Third Battle of Ypres
A British success or failure?
The Third Battle of Ypres or the Battle of Passchendaele was a campaign launched by the British against German occupied Belgium. The plan was created by Sir Douglas Haig and took place between 31st July- 10th November 1917. The battle resulted in gains by the British army, but similarly to the Battle of the Somme, the Allies suffered heavy casualties.
Why was it launched?
Firstly, Sir Douglas Haig believed the German morale has gone increasingly low, thus the Allied would have been able to easily break through the enemy lines.
Secondly, German submarine bases in the Belgian coast were able to easily cause a blockade in British shipping, therefore British Admiral Jellicoe warned that if this continues, then Britain won't be able to sustain their war effort into 1918.
Lastly, there is a great possibility Russia would withdraw from the war; allowing Eastern German forces to fight in the western front, ultimately increasing its strength.
What was the plan for the Battle?
With the success of an attack at Messines Ridge (a region outside Ypres) destroyed German defensive positions; Haig, believing it won't be difficult, wanted an attack in this area to breakthrough enemy lines. Once they accomplish this, the Allied forces would attack and hopefully capture the Northern Belgian lowlands.
What happened during the Battle?
On the 18th of July, a series of artillery bombardments was launched before infantry soldiers started advancing on the 31st of July. The bombardments weren't able to break enemy trenches but it caused great impacts on No man's land, as a consequence, soldiers had to attack cautiously. Moreover, the area experienced heavy rain, the heaviest in 30 years.
The Third Battle of Ypres was opened by Gough's Fifth Army on its right and a corps of the French First Amy to its left. The Fourth army was able to gain little while the French army was completely halted.
Several more attacks were made but none were as effective until the 16th of August when the fierce Battle of Langemarck resulted in small gains but heavy losses. The next major attacks began again in September with the Battle of the Menin Road Bridge, Battle of Polygon Wood and the Battle of Broodseinde, they brought great victories for the British compared to the previous few weeks.
Haig then ordered for a push into Passchendaele village almost certain that they could break through German lines. After their capture of the village through a sequence of small successes, Haig to call off the attack and finally claim victory on November 10th.
Why was the battle a disaster?
Although the battle allowed the British to gain important land in Belgium, it resulted with heavy casualties as well. Why was it such a failure for the British even if it was a success?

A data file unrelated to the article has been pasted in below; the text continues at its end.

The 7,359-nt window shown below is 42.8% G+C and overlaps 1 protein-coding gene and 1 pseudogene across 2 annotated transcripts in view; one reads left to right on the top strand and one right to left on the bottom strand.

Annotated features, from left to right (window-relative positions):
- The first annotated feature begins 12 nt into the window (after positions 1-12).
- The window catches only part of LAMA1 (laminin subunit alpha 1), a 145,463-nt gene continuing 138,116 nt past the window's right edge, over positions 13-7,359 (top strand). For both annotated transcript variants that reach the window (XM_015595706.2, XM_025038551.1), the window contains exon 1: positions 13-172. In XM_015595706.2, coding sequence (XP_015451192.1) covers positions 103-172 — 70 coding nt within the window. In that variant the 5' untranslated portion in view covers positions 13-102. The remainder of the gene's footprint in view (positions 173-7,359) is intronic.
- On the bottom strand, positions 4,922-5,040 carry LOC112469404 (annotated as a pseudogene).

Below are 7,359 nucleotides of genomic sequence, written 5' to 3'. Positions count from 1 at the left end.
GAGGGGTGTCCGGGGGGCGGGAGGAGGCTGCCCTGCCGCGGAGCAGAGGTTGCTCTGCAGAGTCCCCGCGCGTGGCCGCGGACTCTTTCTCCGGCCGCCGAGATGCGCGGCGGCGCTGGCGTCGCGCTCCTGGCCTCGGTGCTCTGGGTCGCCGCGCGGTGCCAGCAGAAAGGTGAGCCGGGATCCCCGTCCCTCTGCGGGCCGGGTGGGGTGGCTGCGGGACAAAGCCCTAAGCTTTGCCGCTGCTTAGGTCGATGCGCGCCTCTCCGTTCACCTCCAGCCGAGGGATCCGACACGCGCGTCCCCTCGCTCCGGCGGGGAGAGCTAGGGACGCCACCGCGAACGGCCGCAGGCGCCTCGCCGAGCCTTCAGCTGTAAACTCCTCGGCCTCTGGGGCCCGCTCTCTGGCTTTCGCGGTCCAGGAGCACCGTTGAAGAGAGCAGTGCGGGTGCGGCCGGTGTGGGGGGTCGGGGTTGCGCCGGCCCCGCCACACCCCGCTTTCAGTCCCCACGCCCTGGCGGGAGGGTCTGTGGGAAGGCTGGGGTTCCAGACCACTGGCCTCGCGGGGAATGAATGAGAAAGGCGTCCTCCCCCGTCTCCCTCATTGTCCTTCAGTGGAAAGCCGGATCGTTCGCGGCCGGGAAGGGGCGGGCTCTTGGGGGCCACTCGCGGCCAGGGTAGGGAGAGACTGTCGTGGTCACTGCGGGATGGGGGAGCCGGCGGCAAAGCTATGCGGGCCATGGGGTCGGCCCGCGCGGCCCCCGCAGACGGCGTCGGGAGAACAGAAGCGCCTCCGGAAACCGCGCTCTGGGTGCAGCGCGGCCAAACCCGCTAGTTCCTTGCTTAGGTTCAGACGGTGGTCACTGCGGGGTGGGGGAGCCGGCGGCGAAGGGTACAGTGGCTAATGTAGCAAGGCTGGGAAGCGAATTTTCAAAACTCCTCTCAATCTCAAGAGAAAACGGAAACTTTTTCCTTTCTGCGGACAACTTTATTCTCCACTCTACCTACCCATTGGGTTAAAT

-First of all, with the heavy bombardment before the battle, the Germans sensed a full scale Allied attack, the element of surprise was not possible.
-The battlefield suffered heavy rain, never experienced by the soldiers. It was so intense that it turned the soil into mud; men and horses simply drowned in the mud.
-Bombardment shells created giant craters on No man's land, making it harder for the British to travel.
-Similar tactics were used in this battle and the Battle of the Somme in 1916, by simply running towards the enemy trenches; In addition with heavy rain, lumpy ground and prepared Germans.
-Sir Douglas Haig ignored any additional suggestions made by fellow officers. He refused to change his battle plans and unwilling to concede the failure of his strategy.
Was Douglas Haig to blame for the disaster?
I believe Douglas Haig was to mostly blame for the failure of the battle because of his poor judgement and his decision to disregard any consequences in his plans. Sir Douglas Haig was appointed due to his background, not ability, even so he would not have made an excellent general because he was trained to be a cavalry officer. Haig also refused to change anything he made in his plans even though many officers stated out obvious problems to it.
Although there were other causes to the failure of the British, such as the unexpected heavy rain; but if these factors never existed or never caused great impacts, the battle would most likely turn out to be another Battle of the Somme.
Haig did not learn from his mistakes in the Somme, giving the Germans a better understanding of how they should defend themselves. Despite the fact that the British won the battle, they didn't have to suffer as many casualties if Haig called off the battle earlier than November, or made some alterations in favor of other more experienced generals.